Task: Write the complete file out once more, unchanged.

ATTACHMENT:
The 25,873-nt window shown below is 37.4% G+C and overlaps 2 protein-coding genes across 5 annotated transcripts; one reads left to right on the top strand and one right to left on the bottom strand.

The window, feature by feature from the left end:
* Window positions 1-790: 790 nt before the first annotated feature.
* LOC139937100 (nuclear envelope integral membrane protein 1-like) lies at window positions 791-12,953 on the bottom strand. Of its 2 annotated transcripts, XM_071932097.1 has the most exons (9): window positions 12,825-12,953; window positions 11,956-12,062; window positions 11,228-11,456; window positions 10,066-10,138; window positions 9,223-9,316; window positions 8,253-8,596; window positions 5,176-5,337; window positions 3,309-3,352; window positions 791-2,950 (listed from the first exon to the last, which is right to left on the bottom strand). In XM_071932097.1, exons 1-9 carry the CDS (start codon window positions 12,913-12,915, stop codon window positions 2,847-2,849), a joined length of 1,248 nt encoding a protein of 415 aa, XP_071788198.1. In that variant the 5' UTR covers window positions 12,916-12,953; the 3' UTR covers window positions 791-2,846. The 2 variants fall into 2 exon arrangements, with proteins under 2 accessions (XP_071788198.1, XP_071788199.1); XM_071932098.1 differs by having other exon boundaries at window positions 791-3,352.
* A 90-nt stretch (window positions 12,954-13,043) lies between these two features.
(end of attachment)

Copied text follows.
The 25,873-nt window shown below is 37.4% G+C and overlaps 2 protein-coding genes across 5 annotated transcripts; one reads left to right on the top strand and one right to left on the bottom strand.

The window, feature by feature from the left end:
* Window positions 1-790: 790 nt before the first annotated feature.
* LOC139937100 (nuclear envelope integral membrane protein 1-like) lies at window positions 791-12,953 on the bottom strand. Of its 2 annotated transcripts, XM_071932097.1 has the most exons (9): window positions 12,825-12,953; window positions 11,956-12,062; window positions 11,228-11,456; window positions 10,066-10,138; window positions 9,223-9,316; window positions 8,253-8,596; window positions 5,176-5,337; window positions 3,309-3,352; window positions 791-2,950 (listed from the first exon to the last, which is right to left on the bottom strand). In XM_071932097.1, exons 1-9 carry the CDS (start codon window positions 12,913-12,915, stop codon window positions 2,847-2,849), a joined length of 1,248 nt encoding a protein of 415 aa, XP_071788198.1. In that variant the 5' UTR covers window positions 12,916-12,953; the 3' UTR covers window positions 791-2,846. The 2 variants fall into 2 exon arrangements, with proteins under 2 accessions (XP_071788198.1, XP_071788199.1); XM_071932098.1 differs by having other exon boundaries at window positions 791-3,352.
* A 90-nt stretch (window positions 12,954-13,043) lies between these two features.